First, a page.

This Italianate house is the showiest of a cluster built by the influential Gray family on South Street. Millwright and inventor Albert Gray established the family fortunes, and those of this sleepy village in the midst of the Taconic Range, in the 1840s, based on a patented horsepower treadmill that could be used for everything from threshing to churning butter. A. W. Gray and Sons began producing his machines in 1857 and remained the town's major employer for almost half a century. An 1868 flood that damaged the factory also exposed natural mineral springs, and Gray and his sons began bottling the water and promoting the place as a health spa. By 1871 their Montvert Hotel Company had constructed a grand, three-and-a-half-story inn south of the river (dismantled in 1906). In 1872, where the approach road to the hotel, Montvert Avenue, intersected South Street, the younger son, A. Y. Gray, built the first grand Italianate house in town. His father soon expanded and remodeled his own house across the street in the same taste. Then, in 1874 the older son, Leonidas, had Poultney builder-architect Sylvester E. Smith erect an even finer and more exuberant version next door, for which drawings exist in the Vermont Historical Society.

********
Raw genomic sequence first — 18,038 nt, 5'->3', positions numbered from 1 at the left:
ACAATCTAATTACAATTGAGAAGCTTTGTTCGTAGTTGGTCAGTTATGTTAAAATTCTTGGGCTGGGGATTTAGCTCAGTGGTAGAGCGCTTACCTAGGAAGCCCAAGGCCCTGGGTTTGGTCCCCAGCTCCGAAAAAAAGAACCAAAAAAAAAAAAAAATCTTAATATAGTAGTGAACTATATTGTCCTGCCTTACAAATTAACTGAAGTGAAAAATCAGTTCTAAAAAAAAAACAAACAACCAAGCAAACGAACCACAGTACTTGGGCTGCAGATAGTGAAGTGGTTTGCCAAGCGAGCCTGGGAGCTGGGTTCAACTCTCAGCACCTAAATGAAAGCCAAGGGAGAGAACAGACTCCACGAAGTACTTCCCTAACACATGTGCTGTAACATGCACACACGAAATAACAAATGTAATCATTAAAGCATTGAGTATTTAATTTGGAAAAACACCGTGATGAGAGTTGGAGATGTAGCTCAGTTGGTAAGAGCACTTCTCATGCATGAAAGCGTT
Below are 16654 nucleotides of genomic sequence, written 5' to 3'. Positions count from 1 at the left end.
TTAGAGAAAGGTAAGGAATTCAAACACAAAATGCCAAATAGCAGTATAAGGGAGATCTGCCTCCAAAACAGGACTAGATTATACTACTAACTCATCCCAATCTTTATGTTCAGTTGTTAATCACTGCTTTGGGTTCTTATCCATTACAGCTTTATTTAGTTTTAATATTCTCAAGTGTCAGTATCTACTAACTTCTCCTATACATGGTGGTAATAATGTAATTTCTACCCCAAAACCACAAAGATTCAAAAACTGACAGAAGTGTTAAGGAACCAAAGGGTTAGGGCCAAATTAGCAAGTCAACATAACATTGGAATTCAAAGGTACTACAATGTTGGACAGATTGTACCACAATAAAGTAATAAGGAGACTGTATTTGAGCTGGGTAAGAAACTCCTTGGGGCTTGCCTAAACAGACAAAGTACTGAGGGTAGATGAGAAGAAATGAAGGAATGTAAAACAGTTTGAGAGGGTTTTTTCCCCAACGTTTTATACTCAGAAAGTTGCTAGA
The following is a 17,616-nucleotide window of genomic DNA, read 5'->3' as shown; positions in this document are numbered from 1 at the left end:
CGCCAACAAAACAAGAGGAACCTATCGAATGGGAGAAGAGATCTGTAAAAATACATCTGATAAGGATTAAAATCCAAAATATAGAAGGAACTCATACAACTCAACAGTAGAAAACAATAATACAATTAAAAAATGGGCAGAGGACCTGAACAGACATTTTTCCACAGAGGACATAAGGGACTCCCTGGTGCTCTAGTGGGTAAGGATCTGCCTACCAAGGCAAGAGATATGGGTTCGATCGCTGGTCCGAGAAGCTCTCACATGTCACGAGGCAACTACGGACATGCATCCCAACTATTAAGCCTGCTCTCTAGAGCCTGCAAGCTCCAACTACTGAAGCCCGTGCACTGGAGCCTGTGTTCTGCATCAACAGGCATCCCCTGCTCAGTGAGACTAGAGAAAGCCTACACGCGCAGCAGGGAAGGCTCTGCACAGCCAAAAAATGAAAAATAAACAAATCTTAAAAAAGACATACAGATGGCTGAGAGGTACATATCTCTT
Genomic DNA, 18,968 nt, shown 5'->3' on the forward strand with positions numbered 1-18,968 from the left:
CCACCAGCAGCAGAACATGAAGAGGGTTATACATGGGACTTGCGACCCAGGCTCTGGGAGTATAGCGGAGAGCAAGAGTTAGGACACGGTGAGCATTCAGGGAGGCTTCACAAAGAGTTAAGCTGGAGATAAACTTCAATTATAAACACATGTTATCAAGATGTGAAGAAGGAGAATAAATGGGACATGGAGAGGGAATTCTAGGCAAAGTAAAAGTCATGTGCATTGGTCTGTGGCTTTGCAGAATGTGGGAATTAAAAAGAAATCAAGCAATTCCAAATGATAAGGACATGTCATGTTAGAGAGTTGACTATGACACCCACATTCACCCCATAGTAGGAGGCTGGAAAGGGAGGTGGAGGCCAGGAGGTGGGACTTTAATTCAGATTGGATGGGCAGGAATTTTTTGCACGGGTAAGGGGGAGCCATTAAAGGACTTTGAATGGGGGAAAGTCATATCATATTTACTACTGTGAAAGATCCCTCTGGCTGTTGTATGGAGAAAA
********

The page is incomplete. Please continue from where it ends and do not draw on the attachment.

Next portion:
A richly textured front porch combines paired chamfered posts, segmental-arched valances with pendants, and incised brackets, the last echoed on different scales on window cornices, eaves, and the belvedere. The belvedere's twin arched windows, balustraded deck, and crowning finial are much in the mode of designs to be found in Samuel Sloan's The Model Architect (1852). The house served as a direct model for two more grand residences in the village, while the detailing the Grays introduced was repeated on many buildings, including the houses of several physicians who arrived in town to serve visitors and seasonal residents drawn by the springs. The Leonidas Gray house is impressively intact, though an additional porch bay has been added to join the front and side verandas.